On the night of Oct. 2, the Amber Lantern was full the way it used to be. I couldn’t walk to the Kingston tavern’s bathroom without rubbing shoulders with a friend, co-worker or acquaintance. It was the eve of our friend Jill’s birthday, and we were out in force to celebrate.
The gang had all but taken over the bar: The lights were low, right where we like them, and the TouchTunes was blasting our signature mix. Tea lights and pictures of the birthday girl adorned every ledge.
I leaned over the bar, flying a $20 bill where I had hoped Joyce could see it, when Pat came in from the street.
“Hey, is somebody sitting here?” he asked me.
He smiled and thanked me. I didn’t know his name then. I wouldn’t learn his full name for another two weeks. To me, Pat was “Dave Brubeck Guy.”
A few months earlier, on a warm night early in the summer, a few friends and I were drinking at the Amber Lantern. Bored with the silence and possibly the conversation, I played a bit of jazz on the TouchTunes. My first selection was “Take Five.”
An older man at the bar posed an open question: “Who played Dave Brubeck?”
A bit nervous, I fessed up.
“Thank you!” he said. “Thank you so much. Thank you. Thank you.”
I tried to return his excitement with my face, but could only offer a confused, “Yeah, of course.”
“When I was a boy,” he told me, “my father and I would listen to Dave Brubeck every Sunday morning.”
He told me how his father owned every Brubeck LP, and he played them while he read the Sunday paper. The journalist in me was enthralled by the story upon which I had staggered when my idiot friend interrupted.
“Jazz drum beats are so smooth.”
I could have killed him. That useless interjection was the end of my conversation with Pat, and as he went back to his business I was crushed.
That was the night he became Dave Brubeck Guy.
Fast forward to our October encounter. Pat took the seat next to me, and we began to talk. I told him I’m considering Temple for my bachelor’s degree, and he told me a story about getting swindled in North Philadelphia in his youth. We talked about Meyers High School, and I introduced him to my girlfriend Andrea.
“If I was twenty years younger,” Pat said, “I’d still be too old.”
Always the charmer.
They were instantly friends.
As they discussed the medical field – Andrea being a physician assistant student, such talks can last a long time – my first few drinks reached the end of the line, and I excused myself. On my return from the restroom I snapped a few pictures.
With no subject in mind, only a desire to capture a slice of the moment, the candids show my friends in their natural state: wafting in smoke, reacting to television, locked in conversations they’ve almost certainly forgotten.
For whatever reason we were all wearing dark colors that night, and as such, one figure stands out from the others. I had no idea that Pat, with his white hair and white dress shirt, had probably just been captured in photographs for the last time. Though he appears in four or five photos, in my favorite he’s sporting a big Irish grin.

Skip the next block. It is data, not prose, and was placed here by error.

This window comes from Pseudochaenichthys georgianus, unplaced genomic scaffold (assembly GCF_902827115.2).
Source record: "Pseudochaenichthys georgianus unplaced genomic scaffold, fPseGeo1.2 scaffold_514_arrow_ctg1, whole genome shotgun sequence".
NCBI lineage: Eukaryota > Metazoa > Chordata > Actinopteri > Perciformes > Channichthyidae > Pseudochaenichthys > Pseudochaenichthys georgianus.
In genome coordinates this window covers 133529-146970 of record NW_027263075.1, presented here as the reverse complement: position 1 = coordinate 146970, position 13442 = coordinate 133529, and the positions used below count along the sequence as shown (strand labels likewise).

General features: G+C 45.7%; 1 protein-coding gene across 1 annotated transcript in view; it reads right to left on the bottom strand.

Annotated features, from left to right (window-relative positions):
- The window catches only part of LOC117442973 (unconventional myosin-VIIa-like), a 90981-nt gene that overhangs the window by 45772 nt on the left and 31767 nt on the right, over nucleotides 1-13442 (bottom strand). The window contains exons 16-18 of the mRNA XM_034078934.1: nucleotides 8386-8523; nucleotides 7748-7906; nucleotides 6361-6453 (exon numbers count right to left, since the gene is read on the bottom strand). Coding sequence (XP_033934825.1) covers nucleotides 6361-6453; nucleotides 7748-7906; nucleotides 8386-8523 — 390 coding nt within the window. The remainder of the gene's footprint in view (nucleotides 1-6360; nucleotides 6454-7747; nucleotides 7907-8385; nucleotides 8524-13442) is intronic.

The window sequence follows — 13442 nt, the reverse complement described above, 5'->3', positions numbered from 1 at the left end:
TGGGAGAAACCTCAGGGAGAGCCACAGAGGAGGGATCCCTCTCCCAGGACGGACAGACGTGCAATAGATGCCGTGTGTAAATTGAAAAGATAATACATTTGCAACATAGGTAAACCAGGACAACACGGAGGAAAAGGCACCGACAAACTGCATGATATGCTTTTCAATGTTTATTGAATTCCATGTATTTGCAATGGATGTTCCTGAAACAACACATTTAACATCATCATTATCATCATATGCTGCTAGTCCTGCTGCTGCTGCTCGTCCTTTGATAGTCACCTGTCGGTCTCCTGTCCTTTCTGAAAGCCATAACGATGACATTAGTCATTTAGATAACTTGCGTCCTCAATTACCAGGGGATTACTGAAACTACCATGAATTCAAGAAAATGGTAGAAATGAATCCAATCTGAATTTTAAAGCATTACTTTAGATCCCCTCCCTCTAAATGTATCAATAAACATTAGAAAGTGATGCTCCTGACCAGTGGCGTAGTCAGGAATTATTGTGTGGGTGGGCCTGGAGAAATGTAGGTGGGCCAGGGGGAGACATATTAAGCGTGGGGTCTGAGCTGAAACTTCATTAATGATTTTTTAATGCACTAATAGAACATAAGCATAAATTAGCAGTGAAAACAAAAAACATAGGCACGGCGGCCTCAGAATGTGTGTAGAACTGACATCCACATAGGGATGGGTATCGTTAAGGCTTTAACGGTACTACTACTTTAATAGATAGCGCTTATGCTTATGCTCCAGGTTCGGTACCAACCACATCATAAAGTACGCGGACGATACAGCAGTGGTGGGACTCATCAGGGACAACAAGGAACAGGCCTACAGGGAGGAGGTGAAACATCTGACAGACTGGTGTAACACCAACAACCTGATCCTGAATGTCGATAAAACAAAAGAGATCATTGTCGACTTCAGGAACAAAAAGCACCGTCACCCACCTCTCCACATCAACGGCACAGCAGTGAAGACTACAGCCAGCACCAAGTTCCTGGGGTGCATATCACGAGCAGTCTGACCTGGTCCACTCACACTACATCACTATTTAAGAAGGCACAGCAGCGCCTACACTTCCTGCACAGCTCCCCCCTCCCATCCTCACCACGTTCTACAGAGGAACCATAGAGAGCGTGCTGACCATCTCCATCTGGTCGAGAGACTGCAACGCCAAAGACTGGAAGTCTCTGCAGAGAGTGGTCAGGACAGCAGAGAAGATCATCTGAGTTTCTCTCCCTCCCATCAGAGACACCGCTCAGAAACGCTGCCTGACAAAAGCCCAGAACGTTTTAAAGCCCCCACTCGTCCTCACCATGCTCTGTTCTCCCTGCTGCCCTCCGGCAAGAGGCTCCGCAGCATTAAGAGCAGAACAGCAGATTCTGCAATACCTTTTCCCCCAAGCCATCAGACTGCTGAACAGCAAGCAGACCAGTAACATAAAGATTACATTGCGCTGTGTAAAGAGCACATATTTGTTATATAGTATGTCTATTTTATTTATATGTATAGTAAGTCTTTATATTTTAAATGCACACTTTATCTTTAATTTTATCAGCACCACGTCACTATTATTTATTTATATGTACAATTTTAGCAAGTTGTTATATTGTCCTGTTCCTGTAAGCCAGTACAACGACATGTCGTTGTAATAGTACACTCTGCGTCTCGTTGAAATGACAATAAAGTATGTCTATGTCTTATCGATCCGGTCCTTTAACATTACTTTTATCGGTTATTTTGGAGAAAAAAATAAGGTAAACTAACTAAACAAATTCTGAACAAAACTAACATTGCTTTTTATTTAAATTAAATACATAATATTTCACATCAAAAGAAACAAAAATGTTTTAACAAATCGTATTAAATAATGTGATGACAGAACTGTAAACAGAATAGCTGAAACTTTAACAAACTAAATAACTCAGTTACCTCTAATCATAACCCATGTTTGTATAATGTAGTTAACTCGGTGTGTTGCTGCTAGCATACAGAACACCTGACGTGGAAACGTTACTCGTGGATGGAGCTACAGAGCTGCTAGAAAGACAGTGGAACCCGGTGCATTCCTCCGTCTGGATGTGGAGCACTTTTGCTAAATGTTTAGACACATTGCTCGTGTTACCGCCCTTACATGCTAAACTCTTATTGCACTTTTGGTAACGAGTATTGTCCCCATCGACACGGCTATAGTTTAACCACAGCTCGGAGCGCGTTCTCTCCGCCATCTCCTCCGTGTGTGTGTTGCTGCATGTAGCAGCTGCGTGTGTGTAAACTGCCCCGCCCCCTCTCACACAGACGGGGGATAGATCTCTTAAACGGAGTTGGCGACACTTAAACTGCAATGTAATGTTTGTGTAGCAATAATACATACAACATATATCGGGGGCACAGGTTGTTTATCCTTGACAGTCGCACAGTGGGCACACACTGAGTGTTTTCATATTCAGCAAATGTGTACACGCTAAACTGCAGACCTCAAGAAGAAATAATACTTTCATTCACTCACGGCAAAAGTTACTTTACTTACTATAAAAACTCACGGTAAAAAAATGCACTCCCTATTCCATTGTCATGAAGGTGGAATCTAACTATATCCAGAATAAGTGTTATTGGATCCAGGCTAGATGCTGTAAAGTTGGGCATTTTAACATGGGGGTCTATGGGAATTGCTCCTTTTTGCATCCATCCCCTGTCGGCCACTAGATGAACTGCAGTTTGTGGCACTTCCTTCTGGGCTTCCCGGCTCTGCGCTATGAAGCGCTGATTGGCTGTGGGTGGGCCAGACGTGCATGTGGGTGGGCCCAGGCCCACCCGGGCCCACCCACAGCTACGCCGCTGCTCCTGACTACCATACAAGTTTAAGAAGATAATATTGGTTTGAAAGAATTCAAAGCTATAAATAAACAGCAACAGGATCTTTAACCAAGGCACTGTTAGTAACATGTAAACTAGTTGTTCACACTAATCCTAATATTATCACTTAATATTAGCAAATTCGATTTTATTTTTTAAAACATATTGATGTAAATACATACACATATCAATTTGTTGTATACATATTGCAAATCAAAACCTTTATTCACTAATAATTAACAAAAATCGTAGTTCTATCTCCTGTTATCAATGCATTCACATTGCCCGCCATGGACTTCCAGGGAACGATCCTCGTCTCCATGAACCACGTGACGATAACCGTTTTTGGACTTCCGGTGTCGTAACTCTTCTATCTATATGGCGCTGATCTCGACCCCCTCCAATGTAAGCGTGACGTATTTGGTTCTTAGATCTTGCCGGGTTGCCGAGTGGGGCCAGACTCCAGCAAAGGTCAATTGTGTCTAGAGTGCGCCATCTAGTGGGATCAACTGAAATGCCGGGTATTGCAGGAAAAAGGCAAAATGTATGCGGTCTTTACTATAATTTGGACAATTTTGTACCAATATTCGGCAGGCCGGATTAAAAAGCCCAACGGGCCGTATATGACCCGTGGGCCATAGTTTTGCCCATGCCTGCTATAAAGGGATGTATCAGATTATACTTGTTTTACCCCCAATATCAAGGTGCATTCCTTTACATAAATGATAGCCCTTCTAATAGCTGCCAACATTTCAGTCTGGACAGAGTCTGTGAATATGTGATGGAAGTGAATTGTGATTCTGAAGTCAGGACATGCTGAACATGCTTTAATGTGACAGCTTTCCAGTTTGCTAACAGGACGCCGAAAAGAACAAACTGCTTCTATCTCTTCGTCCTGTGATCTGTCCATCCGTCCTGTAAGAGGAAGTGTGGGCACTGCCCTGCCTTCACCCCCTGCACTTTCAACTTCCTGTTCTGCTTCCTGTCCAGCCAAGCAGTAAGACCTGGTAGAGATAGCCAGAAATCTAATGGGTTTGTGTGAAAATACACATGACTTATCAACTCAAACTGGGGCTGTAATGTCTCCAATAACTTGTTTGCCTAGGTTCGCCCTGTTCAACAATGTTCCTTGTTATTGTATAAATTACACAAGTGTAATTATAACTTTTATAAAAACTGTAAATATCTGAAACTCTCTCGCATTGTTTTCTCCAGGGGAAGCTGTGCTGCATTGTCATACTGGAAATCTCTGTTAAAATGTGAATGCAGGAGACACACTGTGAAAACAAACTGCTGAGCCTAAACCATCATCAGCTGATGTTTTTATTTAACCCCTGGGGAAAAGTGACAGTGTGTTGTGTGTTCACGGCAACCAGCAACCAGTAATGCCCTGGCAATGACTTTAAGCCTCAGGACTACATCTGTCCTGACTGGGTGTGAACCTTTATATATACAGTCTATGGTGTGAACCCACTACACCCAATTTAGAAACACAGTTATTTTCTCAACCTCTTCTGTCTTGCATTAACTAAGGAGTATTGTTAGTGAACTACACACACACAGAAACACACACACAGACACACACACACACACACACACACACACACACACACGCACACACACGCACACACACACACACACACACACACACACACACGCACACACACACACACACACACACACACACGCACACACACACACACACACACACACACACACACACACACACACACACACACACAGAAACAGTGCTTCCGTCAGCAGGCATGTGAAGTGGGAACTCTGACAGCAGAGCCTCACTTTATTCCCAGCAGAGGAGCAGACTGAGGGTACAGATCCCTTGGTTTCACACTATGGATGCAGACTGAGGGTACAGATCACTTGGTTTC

Andrea and I departed shortly thereafter. I opened the passenger door directly into my shin, and she drove us home. I think we argued about whatever young couples argue about when one has been drinking and the other is driving. Neither of us would ever see Pat again, and perhaps if we knew that then, our drive might have been different. Maybe I would have shaken his hand a second longer on our way out.
That night I had played a Dave Brubeck song for him on the TouchTunes. I didn’t get to hear it before I left, but I hope he did.
Over the next week I would hear from friends how happy Pat was that night. He would thank Jill over and over for letting him be a part of her birthday. She told him the Amber Lantern was his bar, too, he didn’t need to thank her.
The following week, Amanda, a co-worker of mine at an area pizza restaurant, approached me. She asked if I knew Pat Whalen. Of course, I didn’t know him by that name.
“He comes in here all the time,” she said. “You guys always see him at the Amber.”
“You mean Dave Brubeck Guy?”
He was in the hospital, she told me. He had fallen and hit his head while walking home one recent night. He was in a coma. The doctors were saying it didn’t look good.
It was a Sunday afternoon, right around five o’clock, when I was told Pat was dead.
I didn’t know him terribly well, but his presence brought a certain quality to the room. He and I didn’t always talk, especially while I worked. Often, just a smile and a nod were enough, and I’ll miss that.
The Amber Lantern won’t be quite the same without him. But should you ever find yourself in that tiny Market Street bar, have a drink and play a song for Pat Whalen. Anything Brubeck will do.